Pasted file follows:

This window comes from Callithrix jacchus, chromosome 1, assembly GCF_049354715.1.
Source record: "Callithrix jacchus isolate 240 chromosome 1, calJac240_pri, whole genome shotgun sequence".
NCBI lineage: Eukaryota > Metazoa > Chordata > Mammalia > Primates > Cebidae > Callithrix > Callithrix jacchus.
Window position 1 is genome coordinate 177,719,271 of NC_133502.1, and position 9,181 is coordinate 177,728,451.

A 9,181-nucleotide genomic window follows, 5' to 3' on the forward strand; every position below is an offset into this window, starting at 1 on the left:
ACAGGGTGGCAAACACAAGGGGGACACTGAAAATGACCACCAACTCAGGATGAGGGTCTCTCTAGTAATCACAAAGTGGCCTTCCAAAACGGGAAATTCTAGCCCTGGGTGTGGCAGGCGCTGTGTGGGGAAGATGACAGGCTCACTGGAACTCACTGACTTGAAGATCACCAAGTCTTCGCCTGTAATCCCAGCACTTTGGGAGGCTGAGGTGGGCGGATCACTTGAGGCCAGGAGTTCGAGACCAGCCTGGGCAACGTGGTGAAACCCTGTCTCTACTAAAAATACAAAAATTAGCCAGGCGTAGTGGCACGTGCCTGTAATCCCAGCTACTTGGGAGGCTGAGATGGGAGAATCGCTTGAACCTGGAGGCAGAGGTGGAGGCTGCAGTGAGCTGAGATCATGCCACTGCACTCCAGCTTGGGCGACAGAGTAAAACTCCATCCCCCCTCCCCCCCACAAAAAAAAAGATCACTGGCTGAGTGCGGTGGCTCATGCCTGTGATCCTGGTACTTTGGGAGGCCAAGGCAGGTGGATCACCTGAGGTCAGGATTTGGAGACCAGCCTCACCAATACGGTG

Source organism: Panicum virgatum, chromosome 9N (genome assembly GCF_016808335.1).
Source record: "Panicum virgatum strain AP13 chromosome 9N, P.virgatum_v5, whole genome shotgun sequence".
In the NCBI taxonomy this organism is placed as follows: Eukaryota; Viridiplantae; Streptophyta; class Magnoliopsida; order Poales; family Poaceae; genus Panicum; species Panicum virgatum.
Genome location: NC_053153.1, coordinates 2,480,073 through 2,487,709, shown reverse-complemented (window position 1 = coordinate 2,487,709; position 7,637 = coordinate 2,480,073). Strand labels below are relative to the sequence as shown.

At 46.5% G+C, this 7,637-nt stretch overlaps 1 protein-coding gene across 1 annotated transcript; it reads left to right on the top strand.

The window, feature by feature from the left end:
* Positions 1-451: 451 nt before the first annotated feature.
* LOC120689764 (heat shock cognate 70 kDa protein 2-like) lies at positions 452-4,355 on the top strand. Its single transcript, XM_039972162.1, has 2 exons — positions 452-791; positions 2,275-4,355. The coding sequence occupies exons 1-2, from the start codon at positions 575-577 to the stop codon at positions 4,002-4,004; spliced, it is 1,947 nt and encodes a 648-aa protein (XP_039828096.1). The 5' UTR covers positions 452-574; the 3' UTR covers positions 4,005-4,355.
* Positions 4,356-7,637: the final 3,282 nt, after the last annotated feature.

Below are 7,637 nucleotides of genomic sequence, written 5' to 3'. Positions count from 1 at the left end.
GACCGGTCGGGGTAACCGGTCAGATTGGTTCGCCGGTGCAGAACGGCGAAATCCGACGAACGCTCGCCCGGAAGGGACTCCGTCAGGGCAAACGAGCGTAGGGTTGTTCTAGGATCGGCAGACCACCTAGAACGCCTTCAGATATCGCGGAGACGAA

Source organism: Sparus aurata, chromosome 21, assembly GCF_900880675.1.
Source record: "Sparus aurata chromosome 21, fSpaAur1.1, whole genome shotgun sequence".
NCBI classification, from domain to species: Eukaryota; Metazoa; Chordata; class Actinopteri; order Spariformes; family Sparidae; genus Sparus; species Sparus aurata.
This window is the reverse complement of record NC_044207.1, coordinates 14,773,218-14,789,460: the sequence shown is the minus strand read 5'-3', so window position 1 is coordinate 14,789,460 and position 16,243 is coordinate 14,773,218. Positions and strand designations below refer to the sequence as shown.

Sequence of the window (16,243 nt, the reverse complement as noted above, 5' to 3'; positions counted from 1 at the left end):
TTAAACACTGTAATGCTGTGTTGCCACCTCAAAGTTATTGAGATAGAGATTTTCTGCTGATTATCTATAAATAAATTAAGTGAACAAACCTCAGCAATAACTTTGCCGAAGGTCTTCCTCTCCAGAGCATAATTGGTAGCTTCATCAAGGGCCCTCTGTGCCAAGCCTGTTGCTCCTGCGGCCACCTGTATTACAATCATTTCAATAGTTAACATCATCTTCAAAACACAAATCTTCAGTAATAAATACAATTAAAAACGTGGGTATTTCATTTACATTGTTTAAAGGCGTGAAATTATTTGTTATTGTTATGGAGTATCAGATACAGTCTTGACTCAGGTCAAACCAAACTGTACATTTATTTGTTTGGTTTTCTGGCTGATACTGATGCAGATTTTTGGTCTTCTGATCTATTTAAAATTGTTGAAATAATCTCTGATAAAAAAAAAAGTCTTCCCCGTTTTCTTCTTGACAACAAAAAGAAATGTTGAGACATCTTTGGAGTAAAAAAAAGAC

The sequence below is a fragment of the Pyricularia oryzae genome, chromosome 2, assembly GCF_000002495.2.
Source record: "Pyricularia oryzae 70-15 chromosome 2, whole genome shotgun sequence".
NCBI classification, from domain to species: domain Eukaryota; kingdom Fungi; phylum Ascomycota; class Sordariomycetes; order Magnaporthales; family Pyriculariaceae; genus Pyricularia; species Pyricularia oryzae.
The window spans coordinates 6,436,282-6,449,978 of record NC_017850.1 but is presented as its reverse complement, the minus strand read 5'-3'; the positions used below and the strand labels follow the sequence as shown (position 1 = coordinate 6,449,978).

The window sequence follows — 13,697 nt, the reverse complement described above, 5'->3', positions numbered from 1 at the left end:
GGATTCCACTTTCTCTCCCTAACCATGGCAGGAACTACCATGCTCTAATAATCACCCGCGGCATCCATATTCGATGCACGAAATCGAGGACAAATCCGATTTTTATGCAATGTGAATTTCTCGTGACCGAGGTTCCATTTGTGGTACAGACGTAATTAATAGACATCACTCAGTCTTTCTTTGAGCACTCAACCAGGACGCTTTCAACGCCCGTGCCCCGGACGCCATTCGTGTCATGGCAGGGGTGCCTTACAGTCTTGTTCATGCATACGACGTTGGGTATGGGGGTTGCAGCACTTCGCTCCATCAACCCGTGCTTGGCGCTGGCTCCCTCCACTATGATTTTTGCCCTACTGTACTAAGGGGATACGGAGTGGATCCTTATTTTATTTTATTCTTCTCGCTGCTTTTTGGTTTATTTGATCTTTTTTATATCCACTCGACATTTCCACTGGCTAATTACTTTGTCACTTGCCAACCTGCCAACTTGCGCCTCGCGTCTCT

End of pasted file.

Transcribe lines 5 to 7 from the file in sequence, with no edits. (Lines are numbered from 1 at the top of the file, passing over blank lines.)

A 9,181-nucleotide genomic window follows, 5' to 3' on the forward strand; every position below is an offset into this window, starting at 1 on the left:
ACAGGGTGGCAAACACAAGGGGGACACTGAAAATGACCACCAACTCAGGATGAGGGTCTCTCTAGTAATCACAAAGTGGCCTTCCAAAACGGGAAATTCTAGCCCTGGGTGTGGCAGGCGCTGTGTGGGGAAGATGACAGGCTCACTGGAACTCACTGACTTGAAGATCACCAAGTCTTCGCCTGTAATCCCAGCACTTTGGGAGGCTGAGGTGGGCGGATCACTTGAGGCCAGGAGTTCGAGACCAGCCTGGGCAACGTGGTGAAACCCTGTCTCTACTAAAAATACAAAAATTAGCCAGGCGTAGTGGCACGTGCCTGTAATCCCAGCTACTTGGGAGGCTGAGATGGGAGAATCGCTTGAACCTGGAGGCAGAGGTGGAGGCTGCAGTGAGCTGAGATCATGCCACTGCACTCCAGCTTGGGCGACAGAGTAAAACTCCATCCCCCCTCCCCCCCACAAAAAAAAAGATCACTGGCTGAGTGCGGTGGCTCATGCCTGTGATCCTGGTACTTTGGGAGGCCAAGGCAGGTGGATCACCTGAGGTCAGGATTTGGAGACCAGCCTCACCAATACGGTG

Source organism: Panicum virgatum, chromosome 9N (genome assembly GCF_016808335.1).